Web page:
Fast fashion has gone deep down a 90s rabbit hole, all psychedelic swirls and baggy jeans and highlighted strands – I wish culture would follow it there, sometimes, back to that place of anti-capitalist critique in the mainstream (however oddly it sat there) and rave-enabled non-conformism. I watched films like Reality Bites and The Truman Show and Trainspotting in lockdown, wondering what their makers would make of the 21st century’s newly inescapable corporate hellscapes – where identities are fully commodified, work seeps into every corner of the day, and once-distinct political positions (like supporting the NHS or LGBTQ+ rights) are blurred together and sanitised into cheery rainbow packaging and avatars.
There’s a sharp and invigorating line of anti-capitalist critique running through The Ballad of Corona V. So if you (understandably) want to forget all about the events of 2020 and step into a slightly-more-sunlit future, this isn’t the show for you. Venture inside The Big House, an Islington youth centre and arts venue, and you’re instantly thrown into in a party for dead people across history whose lives were ended by government malpractice. Or you’re in Boris Johnson’s fever dream in a Covid ward. Or you’re meeting the virus itself, in persona as a louche non-binary cowboy riding a tiny rocking horse.
Playwright David Watson and director Maggie Norris have created six joltingly strange, no-holds-barred scenes that force you to confront your own attitudes to the events of the last year, ones that are full of menace and mess, brought out in striking images by designers Eleanor Campbell and Keeler Tornero, whose aesthetic mixes Zoom-style screens, clinical sterility and graffiti-coated dilapidation. Each scene is performed by young people leaving care, who give a huge amount of passion and commitment to an eclectic collection of roles.
Taurean Steele’s thrillingly strange corona cowboy is a highlight, as is the Boris Johnson who’s played like an actor forgetting his lines, sweating and mumbling through a role that someone forgot to script, reeling after each fresh Scrooge-like encounter with the ill he’s done. But there are are so many other moments to remember, like the frenzied Panic Buy Dance (music by theatre’s-grime-artist-of-choice Jammz) played out with shopping trolleys against a glitching digital backdrop, or the desperation of a young girl who breaks into a hospital ward to see her dying mother – and furiously take her to task for her selfishness.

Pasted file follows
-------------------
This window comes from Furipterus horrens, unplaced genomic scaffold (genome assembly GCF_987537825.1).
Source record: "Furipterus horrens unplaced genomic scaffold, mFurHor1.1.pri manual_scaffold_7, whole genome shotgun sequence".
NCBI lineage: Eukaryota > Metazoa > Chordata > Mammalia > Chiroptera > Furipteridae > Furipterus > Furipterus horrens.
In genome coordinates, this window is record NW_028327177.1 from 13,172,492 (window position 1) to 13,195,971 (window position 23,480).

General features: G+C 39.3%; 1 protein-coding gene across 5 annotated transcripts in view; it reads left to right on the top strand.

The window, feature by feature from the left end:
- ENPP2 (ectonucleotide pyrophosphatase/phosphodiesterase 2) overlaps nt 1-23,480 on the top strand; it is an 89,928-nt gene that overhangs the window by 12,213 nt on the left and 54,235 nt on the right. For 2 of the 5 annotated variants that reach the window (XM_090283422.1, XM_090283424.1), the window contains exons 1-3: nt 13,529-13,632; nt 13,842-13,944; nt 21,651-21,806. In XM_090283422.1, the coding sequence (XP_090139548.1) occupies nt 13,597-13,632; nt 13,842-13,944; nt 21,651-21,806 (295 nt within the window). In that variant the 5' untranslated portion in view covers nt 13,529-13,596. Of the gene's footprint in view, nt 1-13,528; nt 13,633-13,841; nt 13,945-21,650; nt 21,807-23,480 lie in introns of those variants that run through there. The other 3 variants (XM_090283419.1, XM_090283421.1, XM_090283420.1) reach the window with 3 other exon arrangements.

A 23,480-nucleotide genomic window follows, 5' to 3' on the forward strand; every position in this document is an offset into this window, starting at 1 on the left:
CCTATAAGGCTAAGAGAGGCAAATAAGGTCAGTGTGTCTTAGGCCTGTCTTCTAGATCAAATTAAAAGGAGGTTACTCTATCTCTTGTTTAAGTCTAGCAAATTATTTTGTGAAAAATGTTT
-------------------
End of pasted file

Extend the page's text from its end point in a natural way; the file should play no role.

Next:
Everyone’s angry about what’s happened over the past year, however deeply they’ve buried those feelings, so there’s a potential for all this to feel affirmatory or preaching-to-the-converted. But Watson’s approach is teasing and twisting, rather than didactic. It was easy to guess how the scene between a jolly, seemingly respectable mum who works in advertising and the drug dealer posing as a postman might end – but the expected confrontation of middle class hypocrisies came with a dose of complication and surrealism, blurring the lines of the chalked #BlackLivesMatter murals they stand on. As in life, identity and political position aren’t synonymous, or consistent.
It also feels like young people’s voices twine their way into this story, building empathy for the kind of attitudes it’s so easy to straight-out condemn. In one scene, a girl explains why she doesn’t care about social distancing. With no family around her and no job, her life was lonely before the pandemic, so she’s not shutting down any potential chances for connection that come her way. Other moments nod to 5G conspiracy theories, acknowledging the kind of understandable alienation from mainstream politics they spring from, rather than patronising or shutting them down out of hand.
I found myself thinking about David Hare’s play about his Covid-19 experience, Beat the Devil, which definitely had a kind of furious power, but was also so clear and essay-like in its aim at two clear foes – the virus, and the government’s incompetence – which stopped him living comfortably. There was right (and he was in it) and there was wrong (and the government was in it). Here, the virus and the government are just two slimy tentacles of a more slippery and nebulous problem, one that goes society-deep. One of the story’s throughlines is Corona V’s hunt for Stefan, a young man who’s next on the list to get sick – but loneliness and racist police violence are just as much of a threat to his fragile health.
At a time where so much theatre being staged is retreating safely behind the proscenium arch, and in well-trodden narrative territory, The Ballad of Corona V is so welcome. It reaches out towards you (in a socially-distanced kinda way) and gets you to relate to a set of messengers from other realities who fix you with an unflinching gaze. It unravels the smug media-created narratives around Covid-19 we’ve all been co-opted into. And then it leaves you to make new connections yourself, as you head home into a more familiar, more staid kind of world.
The Ballad of Corona V [The Remix] is on at The Big House until 26th June – more info and tickets here.